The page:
Saying “humanitarian intervention” in a room full of philosophers, legal scholars, and political scientists is a little bit like crying “fire” in a crowded theatre: it can create a clear and present danger to everyone within earshot. Arguments burnfiercely – although fortunately not literally – onthe subject. Some people regard humanitarian intervention as an obscene oxymoron. How can military intervention ever be humanitarian? Others are so suspicious of the intentions of powerful governments that they reach, in practice, the same conclusion: humanitarian intervention should be outlawed.
Humanitarian intervention is definedby J.L.Holzgrefe in the first chapter in this volume. The termrefers to the threat or use of force across state borders by a state (or group of states) aimed at preventing or endingwidespread and grave violations of the fundamental human rights of individuals other than its own citizens, without the permission of the state within whose territory force is applied. Unauthorized humanitarian intervention refers to humanitarian intervention that has not been authorized by the United Nations Security Council under Chapter VII of the Charter. NATO's military actions in Kosovo are a prominent example of unauthorized humanitarian intervention.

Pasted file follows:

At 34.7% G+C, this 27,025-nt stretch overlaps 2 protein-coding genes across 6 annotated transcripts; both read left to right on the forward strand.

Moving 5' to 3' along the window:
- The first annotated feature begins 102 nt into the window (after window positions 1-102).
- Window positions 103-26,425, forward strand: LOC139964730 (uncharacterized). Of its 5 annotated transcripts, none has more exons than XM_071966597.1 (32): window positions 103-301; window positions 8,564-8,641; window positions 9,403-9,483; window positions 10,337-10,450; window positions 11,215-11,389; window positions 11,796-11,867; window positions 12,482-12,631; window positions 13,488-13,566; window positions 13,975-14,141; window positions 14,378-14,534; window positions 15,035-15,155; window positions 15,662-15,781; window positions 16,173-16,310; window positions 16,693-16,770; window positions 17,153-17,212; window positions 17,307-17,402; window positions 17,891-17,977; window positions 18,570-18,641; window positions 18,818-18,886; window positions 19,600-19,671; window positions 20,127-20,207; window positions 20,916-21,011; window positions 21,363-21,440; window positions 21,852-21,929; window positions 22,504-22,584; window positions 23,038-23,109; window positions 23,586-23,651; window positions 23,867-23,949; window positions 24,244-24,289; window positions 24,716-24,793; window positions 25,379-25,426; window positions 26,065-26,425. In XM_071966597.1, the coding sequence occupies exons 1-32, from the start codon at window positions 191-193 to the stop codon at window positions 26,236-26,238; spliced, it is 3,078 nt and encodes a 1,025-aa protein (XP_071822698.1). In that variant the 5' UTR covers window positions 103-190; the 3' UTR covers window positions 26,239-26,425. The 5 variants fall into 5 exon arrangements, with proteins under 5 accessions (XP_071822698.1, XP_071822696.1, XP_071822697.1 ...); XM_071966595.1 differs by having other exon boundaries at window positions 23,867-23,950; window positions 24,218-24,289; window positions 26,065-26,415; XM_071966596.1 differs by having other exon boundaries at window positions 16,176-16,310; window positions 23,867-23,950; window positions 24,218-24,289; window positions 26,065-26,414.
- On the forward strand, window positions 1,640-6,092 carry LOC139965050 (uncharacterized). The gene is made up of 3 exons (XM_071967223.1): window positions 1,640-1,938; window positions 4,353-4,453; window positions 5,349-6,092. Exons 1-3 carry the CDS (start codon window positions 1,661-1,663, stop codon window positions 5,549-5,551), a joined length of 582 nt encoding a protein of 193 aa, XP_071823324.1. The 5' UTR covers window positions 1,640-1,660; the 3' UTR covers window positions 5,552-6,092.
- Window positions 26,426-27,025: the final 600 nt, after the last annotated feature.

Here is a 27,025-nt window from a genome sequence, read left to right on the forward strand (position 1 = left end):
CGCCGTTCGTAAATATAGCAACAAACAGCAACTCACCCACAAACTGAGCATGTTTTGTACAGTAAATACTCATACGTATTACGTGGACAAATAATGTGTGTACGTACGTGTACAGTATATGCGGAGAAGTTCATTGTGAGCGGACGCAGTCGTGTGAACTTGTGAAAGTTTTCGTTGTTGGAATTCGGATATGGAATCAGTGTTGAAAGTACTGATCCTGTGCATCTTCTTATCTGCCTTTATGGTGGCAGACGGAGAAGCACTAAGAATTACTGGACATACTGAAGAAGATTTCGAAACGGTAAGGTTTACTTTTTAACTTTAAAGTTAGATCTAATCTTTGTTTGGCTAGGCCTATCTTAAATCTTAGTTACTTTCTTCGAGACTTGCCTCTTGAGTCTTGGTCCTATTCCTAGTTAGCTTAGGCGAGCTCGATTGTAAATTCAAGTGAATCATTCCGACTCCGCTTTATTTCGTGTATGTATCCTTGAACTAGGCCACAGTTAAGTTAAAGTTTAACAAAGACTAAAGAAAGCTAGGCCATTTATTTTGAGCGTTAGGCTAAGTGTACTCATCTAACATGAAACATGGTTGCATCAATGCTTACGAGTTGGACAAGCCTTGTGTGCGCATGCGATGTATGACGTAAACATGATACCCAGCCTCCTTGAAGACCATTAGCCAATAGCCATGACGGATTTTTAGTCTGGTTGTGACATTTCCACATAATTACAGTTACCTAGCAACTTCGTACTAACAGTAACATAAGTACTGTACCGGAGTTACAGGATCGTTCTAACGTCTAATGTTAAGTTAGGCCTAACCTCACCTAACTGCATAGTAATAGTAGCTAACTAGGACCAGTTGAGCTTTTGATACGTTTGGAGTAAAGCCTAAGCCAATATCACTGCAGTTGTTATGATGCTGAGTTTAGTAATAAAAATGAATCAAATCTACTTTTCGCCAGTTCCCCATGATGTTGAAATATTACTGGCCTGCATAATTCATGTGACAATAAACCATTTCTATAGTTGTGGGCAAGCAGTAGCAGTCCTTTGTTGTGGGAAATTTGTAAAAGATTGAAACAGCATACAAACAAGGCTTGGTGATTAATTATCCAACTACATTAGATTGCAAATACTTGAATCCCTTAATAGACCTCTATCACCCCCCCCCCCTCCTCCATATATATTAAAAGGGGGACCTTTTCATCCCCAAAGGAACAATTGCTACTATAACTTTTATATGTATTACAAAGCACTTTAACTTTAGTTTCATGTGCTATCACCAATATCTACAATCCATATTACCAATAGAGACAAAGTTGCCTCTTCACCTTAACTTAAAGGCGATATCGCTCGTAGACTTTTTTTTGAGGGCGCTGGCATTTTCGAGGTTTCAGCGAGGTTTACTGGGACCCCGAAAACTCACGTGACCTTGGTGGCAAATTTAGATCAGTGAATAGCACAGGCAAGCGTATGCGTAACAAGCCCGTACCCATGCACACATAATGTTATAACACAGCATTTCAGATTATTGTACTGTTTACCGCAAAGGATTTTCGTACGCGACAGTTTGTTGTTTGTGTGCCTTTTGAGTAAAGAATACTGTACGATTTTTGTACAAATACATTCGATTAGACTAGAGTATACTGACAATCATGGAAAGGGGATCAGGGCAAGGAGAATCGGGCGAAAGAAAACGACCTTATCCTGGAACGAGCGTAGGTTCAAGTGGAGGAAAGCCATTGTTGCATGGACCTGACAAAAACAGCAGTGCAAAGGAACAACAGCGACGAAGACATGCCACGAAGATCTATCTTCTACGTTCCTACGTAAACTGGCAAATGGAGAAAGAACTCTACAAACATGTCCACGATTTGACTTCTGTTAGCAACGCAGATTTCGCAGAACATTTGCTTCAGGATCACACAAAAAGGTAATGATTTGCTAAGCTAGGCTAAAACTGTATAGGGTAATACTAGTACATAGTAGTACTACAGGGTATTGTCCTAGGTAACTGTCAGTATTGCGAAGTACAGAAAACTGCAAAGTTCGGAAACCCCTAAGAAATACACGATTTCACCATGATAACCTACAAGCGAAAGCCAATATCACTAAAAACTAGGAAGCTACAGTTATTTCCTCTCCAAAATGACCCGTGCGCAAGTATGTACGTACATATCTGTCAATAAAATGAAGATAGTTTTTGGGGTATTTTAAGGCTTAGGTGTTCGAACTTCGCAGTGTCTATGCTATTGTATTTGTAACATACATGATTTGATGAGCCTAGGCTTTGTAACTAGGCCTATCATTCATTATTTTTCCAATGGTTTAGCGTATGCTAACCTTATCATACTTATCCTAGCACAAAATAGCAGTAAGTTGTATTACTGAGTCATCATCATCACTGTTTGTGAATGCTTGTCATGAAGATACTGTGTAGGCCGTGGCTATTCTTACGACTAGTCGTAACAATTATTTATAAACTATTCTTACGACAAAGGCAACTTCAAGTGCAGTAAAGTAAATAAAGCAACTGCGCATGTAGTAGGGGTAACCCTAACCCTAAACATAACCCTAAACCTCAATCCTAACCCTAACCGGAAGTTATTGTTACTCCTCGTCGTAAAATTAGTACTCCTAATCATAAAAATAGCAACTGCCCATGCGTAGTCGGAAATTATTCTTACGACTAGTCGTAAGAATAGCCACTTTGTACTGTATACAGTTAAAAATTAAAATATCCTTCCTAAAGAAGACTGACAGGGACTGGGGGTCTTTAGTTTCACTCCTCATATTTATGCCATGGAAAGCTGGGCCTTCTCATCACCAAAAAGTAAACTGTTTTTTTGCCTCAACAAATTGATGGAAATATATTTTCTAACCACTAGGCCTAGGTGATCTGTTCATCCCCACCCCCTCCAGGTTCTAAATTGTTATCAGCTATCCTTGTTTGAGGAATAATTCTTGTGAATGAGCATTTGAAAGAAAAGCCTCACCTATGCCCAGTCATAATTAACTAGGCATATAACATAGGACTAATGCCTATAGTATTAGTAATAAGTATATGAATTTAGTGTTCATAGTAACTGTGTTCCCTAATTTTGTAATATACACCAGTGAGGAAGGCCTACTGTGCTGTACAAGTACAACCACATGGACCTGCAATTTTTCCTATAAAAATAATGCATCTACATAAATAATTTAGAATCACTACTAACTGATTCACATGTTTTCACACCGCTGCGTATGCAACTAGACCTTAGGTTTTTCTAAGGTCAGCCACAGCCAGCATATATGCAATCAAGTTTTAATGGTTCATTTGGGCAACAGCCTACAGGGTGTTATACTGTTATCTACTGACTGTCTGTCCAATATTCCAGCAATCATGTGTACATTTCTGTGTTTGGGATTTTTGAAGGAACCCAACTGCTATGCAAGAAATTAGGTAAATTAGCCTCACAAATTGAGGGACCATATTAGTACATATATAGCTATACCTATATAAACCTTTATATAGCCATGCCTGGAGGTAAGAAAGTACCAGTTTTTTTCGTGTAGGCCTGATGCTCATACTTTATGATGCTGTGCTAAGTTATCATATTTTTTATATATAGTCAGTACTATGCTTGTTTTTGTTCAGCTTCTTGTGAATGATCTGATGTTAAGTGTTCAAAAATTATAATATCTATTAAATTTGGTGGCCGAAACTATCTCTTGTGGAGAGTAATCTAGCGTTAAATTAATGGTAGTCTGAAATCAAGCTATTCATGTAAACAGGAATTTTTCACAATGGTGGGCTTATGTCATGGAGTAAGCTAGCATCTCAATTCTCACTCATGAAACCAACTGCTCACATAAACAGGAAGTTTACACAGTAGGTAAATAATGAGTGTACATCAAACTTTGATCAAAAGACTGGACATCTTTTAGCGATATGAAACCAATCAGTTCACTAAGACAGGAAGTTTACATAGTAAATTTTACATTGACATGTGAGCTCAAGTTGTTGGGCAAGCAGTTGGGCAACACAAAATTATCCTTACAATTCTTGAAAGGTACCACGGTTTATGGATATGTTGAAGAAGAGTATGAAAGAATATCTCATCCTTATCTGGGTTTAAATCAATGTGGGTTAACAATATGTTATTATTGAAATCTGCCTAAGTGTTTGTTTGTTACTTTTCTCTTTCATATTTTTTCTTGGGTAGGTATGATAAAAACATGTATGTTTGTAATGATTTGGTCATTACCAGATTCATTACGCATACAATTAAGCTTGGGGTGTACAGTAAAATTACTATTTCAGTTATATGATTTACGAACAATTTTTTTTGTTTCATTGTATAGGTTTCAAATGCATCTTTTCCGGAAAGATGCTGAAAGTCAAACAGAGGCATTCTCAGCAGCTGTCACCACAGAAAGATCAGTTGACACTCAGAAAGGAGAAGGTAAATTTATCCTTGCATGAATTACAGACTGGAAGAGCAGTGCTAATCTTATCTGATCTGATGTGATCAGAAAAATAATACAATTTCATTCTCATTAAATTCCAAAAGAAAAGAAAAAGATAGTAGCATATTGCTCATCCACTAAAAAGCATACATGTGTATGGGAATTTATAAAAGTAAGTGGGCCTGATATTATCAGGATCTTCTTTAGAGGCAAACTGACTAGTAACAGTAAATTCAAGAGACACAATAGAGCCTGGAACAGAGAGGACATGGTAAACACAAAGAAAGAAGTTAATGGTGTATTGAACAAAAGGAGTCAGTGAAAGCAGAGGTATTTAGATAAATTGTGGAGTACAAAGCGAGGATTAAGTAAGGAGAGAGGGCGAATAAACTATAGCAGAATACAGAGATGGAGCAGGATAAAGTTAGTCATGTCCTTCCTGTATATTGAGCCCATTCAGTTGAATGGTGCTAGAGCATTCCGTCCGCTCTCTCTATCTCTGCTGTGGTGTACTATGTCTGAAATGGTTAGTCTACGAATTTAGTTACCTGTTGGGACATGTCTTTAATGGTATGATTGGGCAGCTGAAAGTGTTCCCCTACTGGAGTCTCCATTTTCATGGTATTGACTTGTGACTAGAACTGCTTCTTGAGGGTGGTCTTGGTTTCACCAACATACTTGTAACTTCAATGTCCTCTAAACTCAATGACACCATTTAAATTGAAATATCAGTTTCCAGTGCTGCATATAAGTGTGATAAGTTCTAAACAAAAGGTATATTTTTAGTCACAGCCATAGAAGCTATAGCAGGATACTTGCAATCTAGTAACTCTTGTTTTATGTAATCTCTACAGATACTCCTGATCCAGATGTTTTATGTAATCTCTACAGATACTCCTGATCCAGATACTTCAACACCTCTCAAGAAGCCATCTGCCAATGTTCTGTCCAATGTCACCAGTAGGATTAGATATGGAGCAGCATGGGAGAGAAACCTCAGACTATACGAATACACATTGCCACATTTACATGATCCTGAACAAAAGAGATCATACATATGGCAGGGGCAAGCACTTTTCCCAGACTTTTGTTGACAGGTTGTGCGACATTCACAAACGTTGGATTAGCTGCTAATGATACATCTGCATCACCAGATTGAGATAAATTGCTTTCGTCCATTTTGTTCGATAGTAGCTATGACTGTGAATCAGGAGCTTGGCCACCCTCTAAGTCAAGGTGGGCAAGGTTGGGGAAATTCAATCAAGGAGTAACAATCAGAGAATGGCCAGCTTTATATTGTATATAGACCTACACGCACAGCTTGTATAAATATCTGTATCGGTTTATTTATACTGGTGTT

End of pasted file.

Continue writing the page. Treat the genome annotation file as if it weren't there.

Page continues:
The central question thatwe pose pertains to the conditions underwhich unauthorized humanitarian intervention is ethically, legally, or politically justified. None of the contributors regards humanitarian intervention as anathema under all conditions, but all of them are well aware of the potential for abuse inherent in its practice.